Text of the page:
The Sweetheart Citrus: Meyer Lemons

Ingredient Spotlight

They may not look that different from regular old dime-a-dozen lemons, but Meyer lemons have a little secret: these soft-skinned fruits are significantly sweeter and less acidic than their super-sour cousins. Once hard to find outside California, Meyer lemons are becoming a more common find in grocery stores, particularly right now in mid-winter as they start coming into season. What do you like to do with Meyer lemons?

Meyers get their signature sweetness from a bit of mandarin orange in their family tree. This is also what gives Meyer lemons their deep golden color, roundness, and smooth rind. Despite being sweeter, you still won't want to eat a Meyer lemon whole. They're sour but they lack the eye-tingling wallop of acid that regular lemons have. On the whole, Meyers are more subtle, perfumed, and aromatic.

When buying Meyer lemons, look for fruits that are plump and deeply yellow all over. If you see any hint of green, the lemons are under-ripe and probably not worth the extra pennies. If you are able to touch and smell the lemons, make sure they feel heavy for their size and smell fragrant when you gently rub the skin.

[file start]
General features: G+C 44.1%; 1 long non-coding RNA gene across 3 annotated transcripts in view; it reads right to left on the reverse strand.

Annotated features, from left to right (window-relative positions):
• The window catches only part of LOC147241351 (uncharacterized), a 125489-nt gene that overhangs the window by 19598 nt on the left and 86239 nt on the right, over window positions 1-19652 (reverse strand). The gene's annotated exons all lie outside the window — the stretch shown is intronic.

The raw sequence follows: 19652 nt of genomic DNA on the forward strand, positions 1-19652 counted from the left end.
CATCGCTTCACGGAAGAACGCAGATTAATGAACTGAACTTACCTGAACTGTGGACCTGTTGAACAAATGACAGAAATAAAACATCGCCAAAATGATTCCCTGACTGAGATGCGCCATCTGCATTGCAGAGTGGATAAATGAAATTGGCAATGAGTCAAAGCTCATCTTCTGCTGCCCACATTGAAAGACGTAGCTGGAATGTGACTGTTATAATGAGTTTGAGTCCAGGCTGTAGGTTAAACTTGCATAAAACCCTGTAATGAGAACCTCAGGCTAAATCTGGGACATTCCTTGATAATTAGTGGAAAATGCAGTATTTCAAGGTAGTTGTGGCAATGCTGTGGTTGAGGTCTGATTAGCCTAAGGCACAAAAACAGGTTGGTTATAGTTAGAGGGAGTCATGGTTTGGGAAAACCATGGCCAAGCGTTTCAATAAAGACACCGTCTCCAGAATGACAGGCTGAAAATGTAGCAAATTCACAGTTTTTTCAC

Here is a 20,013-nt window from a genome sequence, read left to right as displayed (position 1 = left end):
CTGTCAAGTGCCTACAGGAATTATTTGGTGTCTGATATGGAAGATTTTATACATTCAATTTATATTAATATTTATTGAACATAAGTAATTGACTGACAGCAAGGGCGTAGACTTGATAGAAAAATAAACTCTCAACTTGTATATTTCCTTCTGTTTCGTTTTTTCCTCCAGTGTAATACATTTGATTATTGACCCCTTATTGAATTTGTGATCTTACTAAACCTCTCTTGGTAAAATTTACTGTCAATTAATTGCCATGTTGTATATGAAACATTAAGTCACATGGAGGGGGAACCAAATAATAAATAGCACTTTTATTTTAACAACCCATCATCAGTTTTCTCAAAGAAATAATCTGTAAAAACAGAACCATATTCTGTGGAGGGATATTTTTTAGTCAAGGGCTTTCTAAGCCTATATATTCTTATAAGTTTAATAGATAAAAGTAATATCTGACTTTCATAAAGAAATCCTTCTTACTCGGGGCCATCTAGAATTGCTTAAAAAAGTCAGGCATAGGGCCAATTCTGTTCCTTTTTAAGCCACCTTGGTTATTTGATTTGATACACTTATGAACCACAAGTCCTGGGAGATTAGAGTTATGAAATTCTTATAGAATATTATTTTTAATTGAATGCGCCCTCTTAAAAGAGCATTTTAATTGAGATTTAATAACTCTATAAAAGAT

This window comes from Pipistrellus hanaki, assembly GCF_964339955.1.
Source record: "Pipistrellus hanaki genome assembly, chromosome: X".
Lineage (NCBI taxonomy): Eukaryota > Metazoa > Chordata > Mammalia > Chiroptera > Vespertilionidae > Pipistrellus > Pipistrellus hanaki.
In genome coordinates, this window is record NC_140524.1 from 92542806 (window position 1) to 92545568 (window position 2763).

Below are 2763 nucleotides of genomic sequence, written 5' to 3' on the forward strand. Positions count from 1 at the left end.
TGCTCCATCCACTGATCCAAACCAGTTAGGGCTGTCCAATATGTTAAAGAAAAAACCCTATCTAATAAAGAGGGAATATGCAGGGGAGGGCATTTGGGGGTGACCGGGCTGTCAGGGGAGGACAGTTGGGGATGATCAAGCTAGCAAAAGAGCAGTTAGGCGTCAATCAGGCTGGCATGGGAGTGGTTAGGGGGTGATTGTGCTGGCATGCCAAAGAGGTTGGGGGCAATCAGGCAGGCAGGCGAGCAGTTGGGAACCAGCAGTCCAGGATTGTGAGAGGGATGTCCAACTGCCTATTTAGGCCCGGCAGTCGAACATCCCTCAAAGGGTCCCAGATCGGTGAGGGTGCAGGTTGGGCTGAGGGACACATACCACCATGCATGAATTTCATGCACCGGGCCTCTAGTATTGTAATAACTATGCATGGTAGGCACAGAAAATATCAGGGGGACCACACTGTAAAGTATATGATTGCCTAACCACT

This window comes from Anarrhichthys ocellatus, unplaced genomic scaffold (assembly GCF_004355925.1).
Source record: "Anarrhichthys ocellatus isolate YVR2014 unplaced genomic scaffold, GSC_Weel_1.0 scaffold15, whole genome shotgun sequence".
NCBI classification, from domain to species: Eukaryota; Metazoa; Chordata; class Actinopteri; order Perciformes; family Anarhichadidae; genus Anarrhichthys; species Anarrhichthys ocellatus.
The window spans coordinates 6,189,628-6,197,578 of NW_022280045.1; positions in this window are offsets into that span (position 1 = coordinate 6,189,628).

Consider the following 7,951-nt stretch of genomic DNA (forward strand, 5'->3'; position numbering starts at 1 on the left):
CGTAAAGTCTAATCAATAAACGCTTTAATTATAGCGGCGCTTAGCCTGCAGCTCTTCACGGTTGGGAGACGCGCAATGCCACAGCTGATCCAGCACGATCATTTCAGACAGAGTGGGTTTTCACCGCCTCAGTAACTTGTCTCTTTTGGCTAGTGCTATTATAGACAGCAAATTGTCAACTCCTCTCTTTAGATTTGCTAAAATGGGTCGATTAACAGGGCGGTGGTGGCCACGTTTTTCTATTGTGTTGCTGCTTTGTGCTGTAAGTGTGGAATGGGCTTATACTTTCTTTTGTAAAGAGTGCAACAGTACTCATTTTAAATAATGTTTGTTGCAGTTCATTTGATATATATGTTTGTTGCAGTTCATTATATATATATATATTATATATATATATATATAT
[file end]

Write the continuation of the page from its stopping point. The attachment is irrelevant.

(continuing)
Back home, use Meyers almost anywhere you'd use regular lemons. If you only have a few and want the full on Meyer lemon experience, squeeze the juice and use it in cocktails, lemonade, or salad dressings. If you have a few more lemons, make lemon curd or lemon bars. Still have lemons?! Use them in chicken dishes, toss them with pasta (like the recipe below), make lemon sorbet or ice cream, or bake a lemon cake. And don't forget to use the zest, too!

How do you like to use Meyer lemons?

A Few Favorite Meyer Lemon Recipes:

Spaghetti with Mascarpone, Meyer Lemon, Spinach, and Hazelnuts
Meyer Lemon Grain Salad with Asparagus, Almonds and Goat Cheese
Meyer Lemon Cherry Chutney
Meyer Lemon Whiskey Sour
Meyer Lemon Shaker Pie

Related: Indoor Meyer Lemon Trees for Winter

(Image: Anna Hoychuk/Shutterstock)

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